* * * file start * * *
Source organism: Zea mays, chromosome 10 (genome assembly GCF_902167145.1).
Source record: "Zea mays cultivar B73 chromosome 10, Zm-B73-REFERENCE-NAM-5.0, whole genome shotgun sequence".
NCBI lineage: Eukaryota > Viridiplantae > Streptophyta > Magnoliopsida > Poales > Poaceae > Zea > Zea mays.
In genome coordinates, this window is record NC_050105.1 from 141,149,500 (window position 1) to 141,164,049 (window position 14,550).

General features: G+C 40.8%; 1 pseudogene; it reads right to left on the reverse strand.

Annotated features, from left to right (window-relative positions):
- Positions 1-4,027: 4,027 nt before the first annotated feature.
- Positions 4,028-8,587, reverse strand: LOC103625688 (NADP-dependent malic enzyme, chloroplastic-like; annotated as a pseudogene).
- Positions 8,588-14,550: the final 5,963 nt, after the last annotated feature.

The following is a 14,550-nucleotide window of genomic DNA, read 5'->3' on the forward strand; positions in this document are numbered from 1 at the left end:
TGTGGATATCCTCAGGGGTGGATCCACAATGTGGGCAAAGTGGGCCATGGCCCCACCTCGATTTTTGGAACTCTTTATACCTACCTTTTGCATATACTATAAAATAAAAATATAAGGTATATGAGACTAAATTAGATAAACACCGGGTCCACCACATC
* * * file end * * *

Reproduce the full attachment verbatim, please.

Source organism: Zea mays, chromosome 10 (genome assembly GCF_902167145.1).
Source record: "Zea mays cultivar B73 chromosome 10, Zm-B73-REFERENCE-NAM-5.0, whole genome shotgun sequence".
NCBI lineage: Eukaryota > Viridiplantae > Streptophyta > Magnoliopsida > Poales > Poaceae > Zea > Zea mays.
In genome coordinates, this window is record NC_050105.1 from 141,149,500 (window position 1) to 141,164,049 (window position 14,550).

General features: G+C 40.8%; 1 pseudogene; it reads right to left on the reverse strand.

Annotated features, from left to right (window-relative positions):
- Positions 1-4,027: 4,027 nt before the first annotated feature.
- Positions 4,028-8,587, reverse strand: LOC103625688 (NADP-dependent malic enzyme, chloroplastic-like; annotated as a pseudogene).
- Positions 8,588-14,550: the final 5,963 nt, after the last annotated feature.

The following is a 14,550-nucleotide window of genomic DNA, read 5'->3' on the forward strand; positions in this document are numbered from 1 at the left end:
TGTGGATATCCTCAGGGGTGGATCCACAATGTGGGCAAAGTGGGCCATGGCCCCACCTCGATTTTTGGAACTCTTTATACCTACCTTTTGCATATACTATAAAATAAAAATATAAGGTATATGAGACTAAATTAGATAAACACCGGGTCCACCACATC